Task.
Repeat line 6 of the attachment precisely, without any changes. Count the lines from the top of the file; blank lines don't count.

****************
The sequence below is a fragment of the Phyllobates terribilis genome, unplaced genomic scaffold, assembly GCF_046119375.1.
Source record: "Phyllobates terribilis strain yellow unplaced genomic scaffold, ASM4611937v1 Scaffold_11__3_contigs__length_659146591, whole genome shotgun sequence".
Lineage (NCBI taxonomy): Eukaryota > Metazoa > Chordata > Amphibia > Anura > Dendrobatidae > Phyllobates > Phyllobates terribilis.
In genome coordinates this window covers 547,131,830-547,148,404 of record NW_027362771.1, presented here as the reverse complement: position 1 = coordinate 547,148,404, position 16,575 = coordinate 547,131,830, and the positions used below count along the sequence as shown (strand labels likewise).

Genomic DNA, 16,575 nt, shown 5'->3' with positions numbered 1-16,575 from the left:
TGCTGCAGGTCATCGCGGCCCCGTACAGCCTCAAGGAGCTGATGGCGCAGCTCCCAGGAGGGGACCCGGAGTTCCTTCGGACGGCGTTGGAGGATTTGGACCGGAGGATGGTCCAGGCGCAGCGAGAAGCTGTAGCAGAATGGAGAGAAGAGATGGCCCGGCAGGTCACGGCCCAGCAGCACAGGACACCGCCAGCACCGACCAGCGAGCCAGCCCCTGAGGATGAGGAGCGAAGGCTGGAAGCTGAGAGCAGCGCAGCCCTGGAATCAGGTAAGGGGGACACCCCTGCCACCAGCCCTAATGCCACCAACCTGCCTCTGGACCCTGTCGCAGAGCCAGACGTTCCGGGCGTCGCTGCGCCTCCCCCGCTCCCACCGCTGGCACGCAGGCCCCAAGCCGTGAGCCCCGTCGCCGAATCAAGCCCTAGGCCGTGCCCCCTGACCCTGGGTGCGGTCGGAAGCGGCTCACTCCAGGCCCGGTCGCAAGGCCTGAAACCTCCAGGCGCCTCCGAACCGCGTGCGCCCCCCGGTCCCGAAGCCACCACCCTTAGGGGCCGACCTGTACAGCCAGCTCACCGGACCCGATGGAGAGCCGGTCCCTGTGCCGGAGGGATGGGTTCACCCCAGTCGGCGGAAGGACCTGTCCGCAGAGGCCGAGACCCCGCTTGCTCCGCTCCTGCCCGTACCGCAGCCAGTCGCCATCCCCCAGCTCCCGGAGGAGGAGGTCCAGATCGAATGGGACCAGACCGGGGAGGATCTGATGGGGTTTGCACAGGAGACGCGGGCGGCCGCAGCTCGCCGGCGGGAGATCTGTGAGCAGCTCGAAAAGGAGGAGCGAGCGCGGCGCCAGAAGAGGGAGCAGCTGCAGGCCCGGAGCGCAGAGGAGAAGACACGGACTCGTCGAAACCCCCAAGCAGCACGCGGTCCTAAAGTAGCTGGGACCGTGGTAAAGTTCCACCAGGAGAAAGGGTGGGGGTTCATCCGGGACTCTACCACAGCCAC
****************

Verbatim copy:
TGCTGCAGGTCATCGCGGCCCCGTACAGCCTCAAGGAGCTGATGGCGCAGCTCCCAGGAGGGGACCCGGAGTTCCTTCGGACGGCGTTGGAGGATTTGGACCGGAGGATGGTCCAGGCGCAGCGAGAAGCTGTAGCAGAATGGAGAGAAGAGATGGCCCGGCAGGTCACGGCCCAGCAGCACAGGACACCGCCAGCACCGACCAGCGAGCCAGCCCCTGAGGATGAGGAGCGAAGGCTGGAAGCTGAGAGCAGCGCAGCCCTGGAATCAGGTAAGGGGGACACCCCTGCCACCAGCCCTAATGCCACCAACCTGCCTCTGGACCCTGTCGCAGAGCCAGACGTTCCGGGCGTCGCTGCGCCTCCCCCGCTCCCACCGCTGGCACGCAGGCCCCAAGCCGTGAGCCCCGTCGCCGAATCAAGCCCTAGGCCGTGCCCCCTGACCCTGGGTGCGGTCGGAAGCGGCTCACTCCAGGCCCGGTCGCAAGGCCTGAAACCTCCAGGCGCCTCCGAACCGCGTGCGCCCCCCGGTCCCGAAGCCACCACCCTTAGGGGCCGACCTGTACAGCCAGCTCACCGGACCCGATGGAGAGCCGGTCCCTGTGCCGGAGGGATGGGTTCACCCCAGTCGGCGGAAGGACCTGTCCGCAGAGGCCGAGACCCCGCTTGCTCCGCTCCTGCCCGTACCGCAGCCAGTCGCCATCCCCCAGCTCCCGGAGGAGGAGGTCCAGATCGAATGGGACCAGACCGGGGAGGATCTGATGGGGTTTGCACAGGAGACGCGGGCGGCCGCAGCTCGCCGGCGGGAGATCTGTGAGCAGCTCGAAAAGGAGGAGCGAGCGCGGCGCCAGAAGAGGGAGCAGCTGCAGGCCCGGAGCGCAGAGGAGAAGACACGGACTCGTCGAAACCCCCAAGCAGCACGCGGTCCTAAAGTAGCTGGGACCGTGGTAAAGTTCCACCAGGAGAAAGGGTGGGGGTTCATCCGGGACTCTACCACAGCCAC